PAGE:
Journal of Modern Physics (JMP) , 2011, DOI: 10.4236/jmp.2011.212181
Abstract: A novel model of dark matter (DM), elastically compressible, can contribute to the acceleration of our Universe expansion. While each galaxy compresses its own DM within its gravitation field, the DM bordering neighboring galaxies, far from their centers, is pulled apart. It is shown that, although the DM pressure tends to zero at such locations, the DM compressibility tends to infinity. This allows the DM to expand between galaxies without gravitation hindrance. The model is consistent with the coupled distributions of baryonic and dark matters, with black hole formation at the centers of large galaxies, with galactic flat rotation curves, with a Tully-Fisher relation, and with Milgrom’s MOND relation. Results are discussed.
Mechanism and evolution of multidomain aminoacyl-tRNA synthetases revealed by their inhibition by analogues of a reaction intermediate, and by properties of truncated forms  [PDF]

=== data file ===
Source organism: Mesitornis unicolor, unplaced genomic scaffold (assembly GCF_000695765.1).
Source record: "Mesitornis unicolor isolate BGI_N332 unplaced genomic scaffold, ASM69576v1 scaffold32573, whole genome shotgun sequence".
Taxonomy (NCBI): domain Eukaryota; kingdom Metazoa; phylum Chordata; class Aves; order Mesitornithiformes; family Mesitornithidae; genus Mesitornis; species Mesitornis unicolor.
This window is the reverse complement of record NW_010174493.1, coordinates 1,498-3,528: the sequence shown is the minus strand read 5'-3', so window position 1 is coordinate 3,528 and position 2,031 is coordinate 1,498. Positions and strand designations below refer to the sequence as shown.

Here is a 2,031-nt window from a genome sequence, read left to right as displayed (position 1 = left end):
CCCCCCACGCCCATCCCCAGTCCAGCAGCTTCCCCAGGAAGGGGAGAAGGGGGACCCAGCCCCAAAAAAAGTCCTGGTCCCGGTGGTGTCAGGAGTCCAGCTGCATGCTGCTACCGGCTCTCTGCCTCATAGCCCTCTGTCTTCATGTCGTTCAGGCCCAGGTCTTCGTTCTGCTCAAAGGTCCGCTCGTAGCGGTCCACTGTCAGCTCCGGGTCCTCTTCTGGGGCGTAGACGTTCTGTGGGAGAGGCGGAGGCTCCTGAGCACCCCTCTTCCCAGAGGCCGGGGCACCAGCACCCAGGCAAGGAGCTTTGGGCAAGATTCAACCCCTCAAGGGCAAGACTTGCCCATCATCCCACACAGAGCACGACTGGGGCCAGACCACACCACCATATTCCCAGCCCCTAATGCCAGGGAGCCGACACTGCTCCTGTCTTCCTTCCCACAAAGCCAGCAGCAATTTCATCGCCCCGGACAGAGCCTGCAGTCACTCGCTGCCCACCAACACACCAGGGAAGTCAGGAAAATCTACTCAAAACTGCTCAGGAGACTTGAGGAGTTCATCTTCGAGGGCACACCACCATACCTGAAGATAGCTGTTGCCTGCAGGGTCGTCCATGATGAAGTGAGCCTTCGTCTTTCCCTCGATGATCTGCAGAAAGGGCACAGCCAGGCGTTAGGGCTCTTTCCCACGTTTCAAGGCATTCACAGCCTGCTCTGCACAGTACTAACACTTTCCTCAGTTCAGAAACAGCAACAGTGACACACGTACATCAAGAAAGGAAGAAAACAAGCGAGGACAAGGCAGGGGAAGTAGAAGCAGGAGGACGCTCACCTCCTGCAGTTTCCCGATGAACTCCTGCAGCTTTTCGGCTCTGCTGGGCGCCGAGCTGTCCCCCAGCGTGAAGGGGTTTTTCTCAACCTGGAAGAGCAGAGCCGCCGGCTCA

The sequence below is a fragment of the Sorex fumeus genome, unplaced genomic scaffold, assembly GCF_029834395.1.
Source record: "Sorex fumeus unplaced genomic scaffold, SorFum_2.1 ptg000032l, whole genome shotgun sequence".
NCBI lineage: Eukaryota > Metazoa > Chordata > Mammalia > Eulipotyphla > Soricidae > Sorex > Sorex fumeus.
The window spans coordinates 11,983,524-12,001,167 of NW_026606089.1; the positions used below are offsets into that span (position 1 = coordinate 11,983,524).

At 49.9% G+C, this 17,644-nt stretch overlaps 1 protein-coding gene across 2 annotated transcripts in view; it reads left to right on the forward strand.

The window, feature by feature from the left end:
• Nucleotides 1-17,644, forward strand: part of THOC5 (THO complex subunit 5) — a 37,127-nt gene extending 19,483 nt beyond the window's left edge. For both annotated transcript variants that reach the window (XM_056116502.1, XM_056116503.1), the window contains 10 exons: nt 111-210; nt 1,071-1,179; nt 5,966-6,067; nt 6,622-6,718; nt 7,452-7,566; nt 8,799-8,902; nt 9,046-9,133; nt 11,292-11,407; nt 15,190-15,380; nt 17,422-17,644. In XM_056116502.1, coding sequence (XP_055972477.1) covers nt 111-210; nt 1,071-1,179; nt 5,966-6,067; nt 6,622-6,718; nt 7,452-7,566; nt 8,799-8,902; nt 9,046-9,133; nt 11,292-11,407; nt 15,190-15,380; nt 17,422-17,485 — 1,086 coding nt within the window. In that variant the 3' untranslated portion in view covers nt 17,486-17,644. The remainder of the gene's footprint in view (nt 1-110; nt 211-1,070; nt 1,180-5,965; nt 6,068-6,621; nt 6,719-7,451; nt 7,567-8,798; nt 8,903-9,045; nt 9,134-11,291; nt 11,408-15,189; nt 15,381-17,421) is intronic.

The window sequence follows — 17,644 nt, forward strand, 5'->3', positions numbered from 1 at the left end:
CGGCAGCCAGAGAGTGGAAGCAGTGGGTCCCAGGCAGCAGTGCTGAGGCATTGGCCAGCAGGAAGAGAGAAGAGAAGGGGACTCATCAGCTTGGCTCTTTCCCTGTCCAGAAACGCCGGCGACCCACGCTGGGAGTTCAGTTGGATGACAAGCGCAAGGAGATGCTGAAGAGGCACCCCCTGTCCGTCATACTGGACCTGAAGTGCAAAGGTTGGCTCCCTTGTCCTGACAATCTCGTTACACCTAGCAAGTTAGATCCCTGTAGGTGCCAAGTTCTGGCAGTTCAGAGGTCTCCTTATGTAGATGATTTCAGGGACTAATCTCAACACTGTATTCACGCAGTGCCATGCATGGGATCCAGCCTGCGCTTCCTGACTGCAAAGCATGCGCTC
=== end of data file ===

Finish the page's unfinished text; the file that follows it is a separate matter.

Jacques Lapointe
Journal of Biomedical Science and Engineering (JBiSE) , 2013, DOI: 10.4236/jbise.2013.610115
Abstract: Many enzymes which catalyze the conversion of large substrates are made of several structural domains belonging to the same polypeptide chain. Transfer RNA (tRNA), one of the substrates of the multidomain aminoacyl-tRNA synthetases (aaRS), is an L-shaped molecule whose size in one dimension is similar to that of its cognate aaRS. Crystallographic structures of aaRS/tRNA complexes show that these enzymes use several of their structural domains to interact with their cognate tRNA. This mini review discusses first some aspects of the evolution and of the flexibility of the pentadomain bacterial glutamyl-tRNA synthetase (GluRS) revealed by kinetic and interaction studies of complementary truncated forms, and then illustrates how stable analogues of aminoacyl-AMP intermediates have been used to probe conformational changes in the active sites of Escherichia coli GluRS and of the nondiscriminating aspartyl-tRNA synthetase (ND-AspRS) of Pseudomonas aeruginosa.
A Review on Tectonic Record of Strain Buildup and Stress Release across the Andean Forearc along the Gulf of Guayaquil-Tumbes Basin (GGTB) near Ecuador-Peru Border  [PDF]
Jacques Bourgois
International Journal of Geosciences (IJG) , 2013, DOI: 10.4236/ijg.2013.43057
Abstract: